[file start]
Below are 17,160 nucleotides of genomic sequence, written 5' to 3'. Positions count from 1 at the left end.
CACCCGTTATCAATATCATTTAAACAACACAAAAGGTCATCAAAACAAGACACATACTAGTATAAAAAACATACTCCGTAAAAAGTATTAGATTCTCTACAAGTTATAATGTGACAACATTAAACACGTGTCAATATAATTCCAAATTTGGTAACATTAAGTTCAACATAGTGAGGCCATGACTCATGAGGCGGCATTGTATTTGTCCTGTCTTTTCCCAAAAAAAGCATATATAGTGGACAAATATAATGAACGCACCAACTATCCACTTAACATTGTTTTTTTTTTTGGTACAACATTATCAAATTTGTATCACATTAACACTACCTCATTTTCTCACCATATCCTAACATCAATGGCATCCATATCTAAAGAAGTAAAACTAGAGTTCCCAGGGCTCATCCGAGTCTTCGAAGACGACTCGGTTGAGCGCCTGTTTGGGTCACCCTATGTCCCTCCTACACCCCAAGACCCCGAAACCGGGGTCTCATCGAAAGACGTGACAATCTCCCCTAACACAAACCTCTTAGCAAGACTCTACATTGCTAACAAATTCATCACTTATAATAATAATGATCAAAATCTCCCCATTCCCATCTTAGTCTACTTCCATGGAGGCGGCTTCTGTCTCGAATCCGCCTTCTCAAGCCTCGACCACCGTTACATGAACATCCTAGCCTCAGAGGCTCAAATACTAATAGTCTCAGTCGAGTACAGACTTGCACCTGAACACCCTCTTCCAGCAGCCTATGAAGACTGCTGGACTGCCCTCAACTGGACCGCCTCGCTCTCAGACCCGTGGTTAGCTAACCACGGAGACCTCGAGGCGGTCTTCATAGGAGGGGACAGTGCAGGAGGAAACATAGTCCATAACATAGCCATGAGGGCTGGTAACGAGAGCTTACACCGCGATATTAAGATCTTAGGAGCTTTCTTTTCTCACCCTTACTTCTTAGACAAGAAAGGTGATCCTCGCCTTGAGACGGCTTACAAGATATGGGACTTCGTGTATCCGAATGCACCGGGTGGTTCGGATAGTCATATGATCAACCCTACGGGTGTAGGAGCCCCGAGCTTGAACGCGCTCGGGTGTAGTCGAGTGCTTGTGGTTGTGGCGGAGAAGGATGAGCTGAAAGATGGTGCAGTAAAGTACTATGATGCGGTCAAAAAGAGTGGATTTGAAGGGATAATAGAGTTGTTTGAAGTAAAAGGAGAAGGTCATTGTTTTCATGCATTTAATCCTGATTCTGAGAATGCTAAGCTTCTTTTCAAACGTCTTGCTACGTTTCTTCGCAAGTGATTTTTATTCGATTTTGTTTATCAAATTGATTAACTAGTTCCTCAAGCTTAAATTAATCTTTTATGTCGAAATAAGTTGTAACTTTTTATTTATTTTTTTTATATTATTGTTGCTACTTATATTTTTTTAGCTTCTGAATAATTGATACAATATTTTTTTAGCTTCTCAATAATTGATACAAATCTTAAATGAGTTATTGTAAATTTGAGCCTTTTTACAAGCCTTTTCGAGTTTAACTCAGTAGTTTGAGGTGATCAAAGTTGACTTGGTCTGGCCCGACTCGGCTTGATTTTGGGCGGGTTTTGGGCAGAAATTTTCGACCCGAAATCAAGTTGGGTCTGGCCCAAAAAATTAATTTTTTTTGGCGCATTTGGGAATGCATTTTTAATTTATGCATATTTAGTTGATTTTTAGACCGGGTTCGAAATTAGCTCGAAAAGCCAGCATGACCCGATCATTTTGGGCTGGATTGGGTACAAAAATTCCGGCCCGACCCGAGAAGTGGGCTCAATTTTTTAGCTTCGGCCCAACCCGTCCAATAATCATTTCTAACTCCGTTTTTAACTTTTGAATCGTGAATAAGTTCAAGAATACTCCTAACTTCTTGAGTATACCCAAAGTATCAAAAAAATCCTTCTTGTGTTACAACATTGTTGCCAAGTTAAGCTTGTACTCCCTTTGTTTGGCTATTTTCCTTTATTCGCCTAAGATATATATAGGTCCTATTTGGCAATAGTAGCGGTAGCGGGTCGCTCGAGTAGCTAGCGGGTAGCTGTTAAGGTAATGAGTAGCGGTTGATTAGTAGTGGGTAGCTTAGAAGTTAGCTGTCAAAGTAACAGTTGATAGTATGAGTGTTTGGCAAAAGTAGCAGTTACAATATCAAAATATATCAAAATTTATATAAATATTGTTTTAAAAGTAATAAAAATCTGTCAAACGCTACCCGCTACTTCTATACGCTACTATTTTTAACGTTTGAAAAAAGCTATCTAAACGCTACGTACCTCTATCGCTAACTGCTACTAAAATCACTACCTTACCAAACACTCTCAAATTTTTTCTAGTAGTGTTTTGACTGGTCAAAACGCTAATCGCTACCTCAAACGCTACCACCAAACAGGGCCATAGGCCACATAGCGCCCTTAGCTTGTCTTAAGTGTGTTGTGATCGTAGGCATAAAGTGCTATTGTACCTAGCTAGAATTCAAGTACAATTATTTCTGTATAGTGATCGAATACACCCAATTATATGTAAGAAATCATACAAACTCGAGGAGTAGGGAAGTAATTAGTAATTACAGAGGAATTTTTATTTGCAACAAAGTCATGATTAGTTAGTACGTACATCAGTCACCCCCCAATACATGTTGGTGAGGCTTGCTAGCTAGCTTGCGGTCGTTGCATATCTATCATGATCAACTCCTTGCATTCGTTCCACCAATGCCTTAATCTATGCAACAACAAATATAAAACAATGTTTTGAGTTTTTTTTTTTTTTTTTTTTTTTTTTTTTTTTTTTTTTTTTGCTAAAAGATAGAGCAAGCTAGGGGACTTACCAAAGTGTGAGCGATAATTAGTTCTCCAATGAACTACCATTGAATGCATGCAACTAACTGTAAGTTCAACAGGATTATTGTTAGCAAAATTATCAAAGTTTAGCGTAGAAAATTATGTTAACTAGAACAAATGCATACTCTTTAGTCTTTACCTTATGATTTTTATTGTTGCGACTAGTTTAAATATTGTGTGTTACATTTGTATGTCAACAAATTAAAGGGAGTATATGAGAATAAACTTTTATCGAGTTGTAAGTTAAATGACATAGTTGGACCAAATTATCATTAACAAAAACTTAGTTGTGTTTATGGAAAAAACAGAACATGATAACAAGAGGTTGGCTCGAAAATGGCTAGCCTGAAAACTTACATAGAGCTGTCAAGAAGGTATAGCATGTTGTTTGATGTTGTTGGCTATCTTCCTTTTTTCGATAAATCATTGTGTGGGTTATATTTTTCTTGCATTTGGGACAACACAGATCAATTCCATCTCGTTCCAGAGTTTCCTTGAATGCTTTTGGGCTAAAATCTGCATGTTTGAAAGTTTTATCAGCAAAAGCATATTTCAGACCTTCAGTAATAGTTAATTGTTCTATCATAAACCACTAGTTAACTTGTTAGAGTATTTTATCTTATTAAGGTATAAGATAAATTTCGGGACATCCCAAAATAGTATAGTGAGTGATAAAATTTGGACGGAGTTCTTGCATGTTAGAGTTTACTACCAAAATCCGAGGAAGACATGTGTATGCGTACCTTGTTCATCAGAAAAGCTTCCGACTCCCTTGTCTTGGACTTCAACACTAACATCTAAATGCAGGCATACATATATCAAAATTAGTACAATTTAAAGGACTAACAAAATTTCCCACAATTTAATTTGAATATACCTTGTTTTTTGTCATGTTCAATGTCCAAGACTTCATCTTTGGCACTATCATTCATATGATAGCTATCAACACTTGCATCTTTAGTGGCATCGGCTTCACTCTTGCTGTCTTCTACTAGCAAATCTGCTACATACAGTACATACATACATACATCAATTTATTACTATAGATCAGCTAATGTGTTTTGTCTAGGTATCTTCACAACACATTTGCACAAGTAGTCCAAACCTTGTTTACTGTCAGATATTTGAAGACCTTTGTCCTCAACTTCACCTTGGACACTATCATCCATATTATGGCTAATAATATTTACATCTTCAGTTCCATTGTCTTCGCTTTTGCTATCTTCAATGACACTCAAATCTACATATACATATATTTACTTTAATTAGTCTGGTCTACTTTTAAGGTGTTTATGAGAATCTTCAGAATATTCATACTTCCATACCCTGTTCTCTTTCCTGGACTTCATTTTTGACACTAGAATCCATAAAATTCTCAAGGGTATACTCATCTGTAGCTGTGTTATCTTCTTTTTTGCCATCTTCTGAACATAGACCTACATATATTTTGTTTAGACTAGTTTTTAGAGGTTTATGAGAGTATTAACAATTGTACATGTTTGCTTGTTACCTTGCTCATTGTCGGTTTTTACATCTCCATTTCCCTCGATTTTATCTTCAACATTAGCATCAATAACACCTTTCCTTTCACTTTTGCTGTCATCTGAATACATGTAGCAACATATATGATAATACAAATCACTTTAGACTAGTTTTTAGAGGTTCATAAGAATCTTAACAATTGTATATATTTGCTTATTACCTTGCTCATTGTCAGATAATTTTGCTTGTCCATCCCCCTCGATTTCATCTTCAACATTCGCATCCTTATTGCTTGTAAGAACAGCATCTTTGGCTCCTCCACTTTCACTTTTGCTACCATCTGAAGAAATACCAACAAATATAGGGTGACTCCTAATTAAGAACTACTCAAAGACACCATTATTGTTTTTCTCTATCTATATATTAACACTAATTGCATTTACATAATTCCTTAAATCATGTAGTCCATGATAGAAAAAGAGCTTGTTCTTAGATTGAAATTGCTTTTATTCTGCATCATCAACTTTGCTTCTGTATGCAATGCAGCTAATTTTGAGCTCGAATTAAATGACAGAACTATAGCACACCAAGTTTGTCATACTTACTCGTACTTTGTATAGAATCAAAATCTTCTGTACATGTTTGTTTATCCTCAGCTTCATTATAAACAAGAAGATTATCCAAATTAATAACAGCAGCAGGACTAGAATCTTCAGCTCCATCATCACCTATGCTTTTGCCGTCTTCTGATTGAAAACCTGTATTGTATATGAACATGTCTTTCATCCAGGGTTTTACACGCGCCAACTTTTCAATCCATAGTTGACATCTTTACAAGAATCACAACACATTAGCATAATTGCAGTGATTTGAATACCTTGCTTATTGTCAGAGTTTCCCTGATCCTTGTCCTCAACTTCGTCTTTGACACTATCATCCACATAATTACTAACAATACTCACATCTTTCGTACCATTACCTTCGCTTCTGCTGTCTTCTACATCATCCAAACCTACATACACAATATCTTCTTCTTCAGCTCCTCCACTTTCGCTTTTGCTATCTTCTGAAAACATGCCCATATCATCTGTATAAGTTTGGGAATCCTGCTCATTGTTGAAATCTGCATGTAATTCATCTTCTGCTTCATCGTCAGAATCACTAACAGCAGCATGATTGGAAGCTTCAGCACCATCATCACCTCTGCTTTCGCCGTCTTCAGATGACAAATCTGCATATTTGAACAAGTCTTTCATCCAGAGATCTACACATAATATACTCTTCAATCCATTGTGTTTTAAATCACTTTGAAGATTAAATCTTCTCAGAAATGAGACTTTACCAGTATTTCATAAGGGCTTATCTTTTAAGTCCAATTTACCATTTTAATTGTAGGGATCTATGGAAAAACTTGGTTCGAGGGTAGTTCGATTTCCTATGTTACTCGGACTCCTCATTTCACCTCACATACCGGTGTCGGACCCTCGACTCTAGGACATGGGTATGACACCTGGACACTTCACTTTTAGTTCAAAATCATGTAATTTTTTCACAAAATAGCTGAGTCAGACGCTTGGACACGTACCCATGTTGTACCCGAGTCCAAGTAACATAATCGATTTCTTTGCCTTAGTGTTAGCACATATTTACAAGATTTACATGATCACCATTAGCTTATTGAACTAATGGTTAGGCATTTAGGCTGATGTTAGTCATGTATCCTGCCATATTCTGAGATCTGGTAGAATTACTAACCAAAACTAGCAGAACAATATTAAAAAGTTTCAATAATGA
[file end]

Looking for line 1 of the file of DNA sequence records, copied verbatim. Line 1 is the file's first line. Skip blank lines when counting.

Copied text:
Below are 17,160 nucleotides of genomic sequence, written 5' to 3'. Positions count from 1 at the left end.